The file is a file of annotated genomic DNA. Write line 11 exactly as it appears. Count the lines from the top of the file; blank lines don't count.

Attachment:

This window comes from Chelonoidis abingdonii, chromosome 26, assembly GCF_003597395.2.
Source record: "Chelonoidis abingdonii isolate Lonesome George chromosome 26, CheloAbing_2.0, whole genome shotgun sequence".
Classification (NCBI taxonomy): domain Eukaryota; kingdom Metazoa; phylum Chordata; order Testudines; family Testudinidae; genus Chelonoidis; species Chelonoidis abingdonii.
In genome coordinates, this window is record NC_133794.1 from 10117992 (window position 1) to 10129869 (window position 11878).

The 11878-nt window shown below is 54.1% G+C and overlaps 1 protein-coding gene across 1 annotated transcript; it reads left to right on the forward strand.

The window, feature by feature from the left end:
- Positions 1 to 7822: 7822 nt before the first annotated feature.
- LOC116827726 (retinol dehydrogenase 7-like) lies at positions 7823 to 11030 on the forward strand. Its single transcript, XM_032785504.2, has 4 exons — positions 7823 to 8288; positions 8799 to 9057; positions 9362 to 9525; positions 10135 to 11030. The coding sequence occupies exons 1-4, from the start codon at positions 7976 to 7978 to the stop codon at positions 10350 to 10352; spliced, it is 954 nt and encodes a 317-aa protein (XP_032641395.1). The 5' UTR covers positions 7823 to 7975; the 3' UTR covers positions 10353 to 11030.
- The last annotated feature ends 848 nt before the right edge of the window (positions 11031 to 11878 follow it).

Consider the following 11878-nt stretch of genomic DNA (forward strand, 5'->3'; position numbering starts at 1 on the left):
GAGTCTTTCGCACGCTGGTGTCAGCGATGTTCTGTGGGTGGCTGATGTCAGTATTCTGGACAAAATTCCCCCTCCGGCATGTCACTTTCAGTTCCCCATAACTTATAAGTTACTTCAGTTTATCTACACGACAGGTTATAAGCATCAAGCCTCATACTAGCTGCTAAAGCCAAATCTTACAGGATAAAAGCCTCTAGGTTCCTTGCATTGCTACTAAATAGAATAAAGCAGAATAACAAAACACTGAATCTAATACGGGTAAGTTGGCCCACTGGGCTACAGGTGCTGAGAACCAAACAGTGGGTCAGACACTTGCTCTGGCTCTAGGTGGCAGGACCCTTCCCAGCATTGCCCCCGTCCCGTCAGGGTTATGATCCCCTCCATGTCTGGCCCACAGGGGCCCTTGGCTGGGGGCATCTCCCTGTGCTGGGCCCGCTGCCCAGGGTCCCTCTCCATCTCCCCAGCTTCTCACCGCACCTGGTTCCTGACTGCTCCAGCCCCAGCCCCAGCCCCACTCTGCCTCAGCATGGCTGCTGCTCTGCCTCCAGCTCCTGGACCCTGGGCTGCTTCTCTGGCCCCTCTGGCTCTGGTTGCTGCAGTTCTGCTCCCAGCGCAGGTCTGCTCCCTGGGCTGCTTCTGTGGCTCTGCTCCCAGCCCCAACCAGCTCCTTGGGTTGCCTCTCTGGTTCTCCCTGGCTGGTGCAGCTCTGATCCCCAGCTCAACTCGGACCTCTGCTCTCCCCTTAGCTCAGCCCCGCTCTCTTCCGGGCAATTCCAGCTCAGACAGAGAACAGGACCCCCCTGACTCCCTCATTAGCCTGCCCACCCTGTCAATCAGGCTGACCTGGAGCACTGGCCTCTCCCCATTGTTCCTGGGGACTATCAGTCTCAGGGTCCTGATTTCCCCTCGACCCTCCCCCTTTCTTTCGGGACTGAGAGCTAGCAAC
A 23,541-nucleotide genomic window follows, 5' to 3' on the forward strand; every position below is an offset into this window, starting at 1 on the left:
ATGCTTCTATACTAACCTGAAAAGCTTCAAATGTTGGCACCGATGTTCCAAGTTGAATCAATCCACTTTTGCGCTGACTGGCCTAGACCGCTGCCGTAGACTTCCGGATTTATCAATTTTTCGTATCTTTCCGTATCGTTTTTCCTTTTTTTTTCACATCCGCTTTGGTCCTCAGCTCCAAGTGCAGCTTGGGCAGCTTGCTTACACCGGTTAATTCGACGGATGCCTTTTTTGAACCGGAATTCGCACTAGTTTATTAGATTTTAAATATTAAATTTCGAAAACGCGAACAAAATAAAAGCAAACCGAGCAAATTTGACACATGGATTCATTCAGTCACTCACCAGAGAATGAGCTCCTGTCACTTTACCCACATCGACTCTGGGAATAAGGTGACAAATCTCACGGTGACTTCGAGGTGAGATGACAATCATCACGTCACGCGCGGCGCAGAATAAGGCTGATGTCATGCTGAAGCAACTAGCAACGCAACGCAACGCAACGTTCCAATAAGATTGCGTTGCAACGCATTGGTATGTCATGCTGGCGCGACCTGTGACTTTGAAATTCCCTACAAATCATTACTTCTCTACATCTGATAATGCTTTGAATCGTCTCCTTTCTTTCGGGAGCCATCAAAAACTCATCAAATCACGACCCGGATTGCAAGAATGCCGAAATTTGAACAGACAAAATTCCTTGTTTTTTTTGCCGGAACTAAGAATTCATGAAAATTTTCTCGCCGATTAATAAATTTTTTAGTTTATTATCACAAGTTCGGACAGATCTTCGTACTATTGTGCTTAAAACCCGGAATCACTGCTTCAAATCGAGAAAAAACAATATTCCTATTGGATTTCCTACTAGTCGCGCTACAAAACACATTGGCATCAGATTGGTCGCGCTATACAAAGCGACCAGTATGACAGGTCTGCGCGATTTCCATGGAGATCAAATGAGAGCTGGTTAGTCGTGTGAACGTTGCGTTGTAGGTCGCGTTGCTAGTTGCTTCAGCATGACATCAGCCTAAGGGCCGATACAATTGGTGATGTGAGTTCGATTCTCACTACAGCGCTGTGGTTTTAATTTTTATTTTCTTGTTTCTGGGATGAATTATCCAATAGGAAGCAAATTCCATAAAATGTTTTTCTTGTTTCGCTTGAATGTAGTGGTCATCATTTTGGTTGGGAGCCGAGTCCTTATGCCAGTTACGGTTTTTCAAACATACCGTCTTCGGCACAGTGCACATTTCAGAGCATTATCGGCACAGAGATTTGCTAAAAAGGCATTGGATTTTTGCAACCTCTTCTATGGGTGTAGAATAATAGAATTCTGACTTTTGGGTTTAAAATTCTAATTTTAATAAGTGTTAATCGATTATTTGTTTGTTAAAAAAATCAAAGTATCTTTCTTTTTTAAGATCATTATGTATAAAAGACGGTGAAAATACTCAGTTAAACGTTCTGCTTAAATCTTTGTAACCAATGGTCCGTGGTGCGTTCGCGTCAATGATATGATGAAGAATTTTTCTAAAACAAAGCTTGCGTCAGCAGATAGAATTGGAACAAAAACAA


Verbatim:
GAGTCTTTCGCACGCTGGTGTCAGCGATGTTCTGTGGGTGGCTGATGTCAGTATTCTGGACAAAATTCCCCCTCCGGCATGTCACTTTCAGTTCCCCATAACTTATAAGTTACTTCAGTTTATCTACACGACAGGTTATAAGCATCAAGCCTCATACTAGCTGCTAAAGCCAAATCTTACAGGATAAAAGCCTCTAGGTTCCTTGCATTGCTACTAAATAGAATAAAGCAGAATAACAAAACACTGAATCTAATACGGGTAAGTTGGCCCACTGGGCTACAGGTGCTGAGAACCAAACAGTGGGTCAGACACTTGCTCTGGCTCTAGGTGGCAGGACCCTTCCCAGCATTGCCCCCGTCCCGTCAGGGTTATGATCCCCTCCATGTCTGGCCCACAGGGGCCCTTGGCTGGGGGCATCTCCCTGTGCTGGGCCCGCTGCCCAGGGTCCCTCTCCATCTCCCCAGCTTCTCACCGCACCTGGTTCCTGACTGCTCCAGCCCCAGCCCCAGCCCCACTCTGCCTCAGCATGGCTGCTGCTCTGCCTCCAGCTCCTGGACCCTGGGCTGCTTCTCTGGCCCCTCTGGCTCTGGTTGCTGCAGTTCTGCTCCCAGCGCAGGTCTGCTCCCTGGGCTGCTTCTGTGGCTCTGCTCCCAGCCCCAACCAGCTCCTTGGGTTGCCTCTCTGGTTCTCCCTGGCTGGTGCAGCTCTGATCCCCAGCTCAACTCGGACCTCTGCTCTCCCCTTAGCTCAGCCCCGCTCTCTTCCGGGCAATTCCAGCTCAGACAGAGAACAGGACCCCCCTGACTCCCTCATTAGCCTGCCCACCCTGTCAATCAGGCTGACCTGGAGCACTGGCCTCTCCCCATTGTTCCTGGGGACTATCAGTCTCAGGGTCCTGATTTCCCCTCGACCCTCCCCCTTTCTTTCGGGACTGAGAGCTAGCAAC